On one of the recent Fair Game Podcast, Chris Shelton recommended Robert Jay Lifton’s book Thought Reform and the Psychology of Totalism .
Then Mockingbird posted a comment concerning this and I thought it important to include it as a post, as he summarizes the eight criteria for Thought Reform isolated by the author. I should note, there are many excellent articles at Mockingbird’s Nest blog.
Here is his comment in full. I have highlighted the 8 criteria.
Mike Rinder recently pointed out something that most people miss, even experts.
He pointed out that the E meter is used to convince members that the auditor knows what they are thinking, and that the meter is ALWAYS right! That is a powerful suggestion!
If the auditor says something must be true, you believe them!
This adds power to the already hypnotic techniques used in Scientology. These techniques include mimicry, repetition, repetition-with-variation, paradox (aka contradiction aka confusion), vivid imagery, inspiring awe, attention fixation, leading questions, overwhelm, authority indoctrination and more.
I think that future podcasts with Chris Shelton and Jon Atack discussing this would be great.
The technique Mike Rinder described in my mind is best broken down by cult expert Robert Jay Lifton in his eight criteria for thought reform. The eight criteria have helped literally thousands, probably tens of thousands, of people to realize how their group manipulated them via covert persuasion.
The almost magical power of these words is in the fact that they reframe the insidious influence of the cult techniques and explain how these methods fool and affect people.
I recommend everyone study them and if you want to understand cults, including Scientology learn them until you know them cold. Learn them until you can explain them to a ten year old with no references.
I am going to include an abridged version and a link to the longer version.
I am also going to post links to some posts on the techniques used in Scientology.
I think that one of the things that inhibits recovery from Scientology the most is the extensive indoctrination that is jam packed with contradictions. You have confusion increased by the never ending mountain of contradictions in Scientology. That is intentional. Hubbard wanted the confusion to overwhelm you, so the only thing you know is that he has the answers and you don’t. This is intended to increase suggestibility and dependence in you and authority and power for Hubbard.
Dr. Robert Jay Lifton’s Eight Criteria for Thought Reform
Milieu Control. This involves the control of information and communication both within the environment and, ultimately, within the individual, resulting in a significant degree of isolation from society at large.
Mystical Manipulation. There is manipulation of experiences that appear spontaneous but in fact were planned and orchestrated by the group or its leaders in order to demonstrate divine authority or spiritual advancement or some special gift or talent that will then allow the leader to reinterpret events, scripture, and experiences as he or she wishes.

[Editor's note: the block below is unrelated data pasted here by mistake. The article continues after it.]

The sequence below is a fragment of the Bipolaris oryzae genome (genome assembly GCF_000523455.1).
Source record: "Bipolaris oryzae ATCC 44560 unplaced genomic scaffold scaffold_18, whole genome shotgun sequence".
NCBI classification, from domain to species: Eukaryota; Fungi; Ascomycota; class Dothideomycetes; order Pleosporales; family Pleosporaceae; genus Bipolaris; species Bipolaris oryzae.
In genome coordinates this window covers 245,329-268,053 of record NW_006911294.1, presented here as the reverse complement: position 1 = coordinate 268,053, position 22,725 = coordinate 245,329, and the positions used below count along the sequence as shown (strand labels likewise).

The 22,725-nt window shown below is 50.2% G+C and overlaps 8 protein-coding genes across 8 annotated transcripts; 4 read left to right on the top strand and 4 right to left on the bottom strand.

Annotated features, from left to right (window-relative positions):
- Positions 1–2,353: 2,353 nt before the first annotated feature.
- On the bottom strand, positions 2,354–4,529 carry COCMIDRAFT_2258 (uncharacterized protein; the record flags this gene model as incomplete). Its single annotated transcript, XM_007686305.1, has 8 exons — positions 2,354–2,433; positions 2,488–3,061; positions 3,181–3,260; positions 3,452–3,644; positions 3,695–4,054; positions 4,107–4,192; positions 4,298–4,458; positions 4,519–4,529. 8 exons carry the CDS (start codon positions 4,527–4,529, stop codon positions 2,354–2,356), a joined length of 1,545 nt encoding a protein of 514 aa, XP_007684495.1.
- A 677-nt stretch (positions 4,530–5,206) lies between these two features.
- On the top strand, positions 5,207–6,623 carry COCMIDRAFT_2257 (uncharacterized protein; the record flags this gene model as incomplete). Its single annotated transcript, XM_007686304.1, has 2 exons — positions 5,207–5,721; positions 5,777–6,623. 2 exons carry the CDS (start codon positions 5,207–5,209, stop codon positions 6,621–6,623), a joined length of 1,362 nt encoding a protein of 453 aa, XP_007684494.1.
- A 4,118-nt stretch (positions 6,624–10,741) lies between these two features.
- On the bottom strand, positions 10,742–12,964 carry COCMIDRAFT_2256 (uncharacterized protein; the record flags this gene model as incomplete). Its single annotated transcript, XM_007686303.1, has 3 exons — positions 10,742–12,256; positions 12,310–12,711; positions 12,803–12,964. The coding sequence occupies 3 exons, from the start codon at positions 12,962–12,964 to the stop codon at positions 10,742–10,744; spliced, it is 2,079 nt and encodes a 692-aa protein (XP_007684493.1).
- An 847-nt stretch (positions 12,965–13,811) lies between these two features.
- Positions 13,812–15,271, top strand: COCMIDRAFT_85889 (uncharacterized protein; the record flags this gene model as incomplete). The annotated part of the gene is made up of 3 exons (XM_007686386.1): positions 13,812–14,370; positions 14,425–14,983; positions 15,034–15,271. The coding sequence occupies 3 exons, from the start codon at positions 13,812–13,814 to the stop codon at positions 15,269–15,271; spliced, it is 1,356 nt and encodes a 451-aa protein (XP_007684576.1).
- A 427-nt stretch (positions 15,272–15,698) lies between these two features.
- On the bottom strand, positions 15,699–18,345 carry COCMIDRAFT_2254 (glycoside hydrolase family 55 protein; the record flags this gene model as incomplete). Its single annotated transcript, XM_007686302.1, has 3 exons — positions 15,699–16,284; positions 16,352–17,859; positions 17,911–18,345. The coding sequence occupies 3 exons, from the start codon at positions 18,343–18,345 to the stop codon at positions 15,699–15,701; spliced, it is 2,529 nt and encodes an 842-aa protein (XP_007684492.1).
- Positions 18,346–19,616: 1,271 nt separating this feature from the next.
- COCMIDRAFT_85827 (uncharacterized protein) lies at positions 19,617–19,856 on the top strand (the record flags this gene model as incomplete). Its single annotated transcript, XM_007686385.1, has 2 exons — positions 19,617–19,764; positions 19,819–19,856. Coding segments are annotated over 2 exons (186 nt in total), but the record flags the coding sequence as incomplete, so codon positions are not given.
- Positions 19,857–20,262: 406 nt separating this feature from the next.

Demand for Purity. The world is viewed as black and white and the members are constantly exhorted to conform to the ideology of the group and strive for perfection. The induction of guilt and/or shame is a powerful control device used here.
Confession. Sins, as defined by the group, are to be confessed either to a personal monitor or publicly to the group. There is no confidentiality; members’ “sins,” “attitudes,” and “faults” are discussed and exploited by the leaders.
Sacred Science. The group’s doctrine or ideology is considered to be the ultimate Truth, beyond all questioning or dispute. Truth is not to be found outside the group. The leader, as the spokesperson for God or for all humanity, is likewise above criticism.
Loading the Language. The group interprets or uses words and phrases in new ways so that often the outside world does not understand. This jargon consists of thought-terminating cliches, which serve to alter members’ thought processes to conform to the group’s way of thinking.
Doctrine Over Person. Member’s personal experiences are subordinated to the sacred science and any contrary experiences must be denied or reinterpreted to fit the ideology of the group.
Dispensing of Existence. The group has the prerogative to decide who has the right to exist and who does not. This is usually not literal but means that those in the outside world are not saved, unenlightened, unconscious and they must be converted to the group’s ideology. If they do not join the group or are critical of the group, then they must be rejected by the members. Thus, the outside world loses all credibility. In conjunction, should any member leave the group, he or she must be rejected also. (Lifton, 1989)
Anyone familiar with scientology will recognize most of these criteria to present. Anyone who has been immersed in scientology, will recognize them ALL.
Though he set out to study Chinese brainwashing, Lifton isolated factors that had much broader application.
Of course, within scientology, Dr. Lifton is dismissed as a crackpot psych, intent on destroying mankind. And as part of the “Sacred Science” of scientology, his conclusions are to be rejected as these were not things laid out as truth by L. Ron Hubbard (at least not publicly, and I say this because Hubbard’s Brainwashing Manual that he circulated supposedly written by Beria includes a lot of the same concepts). As part of the Dispensing of Existence no psych has any right to exist, in fact they are all to be annihilated, obliterated and destroyed for the good of mankind.
It is fascinating how accurately Lifton describes scientology.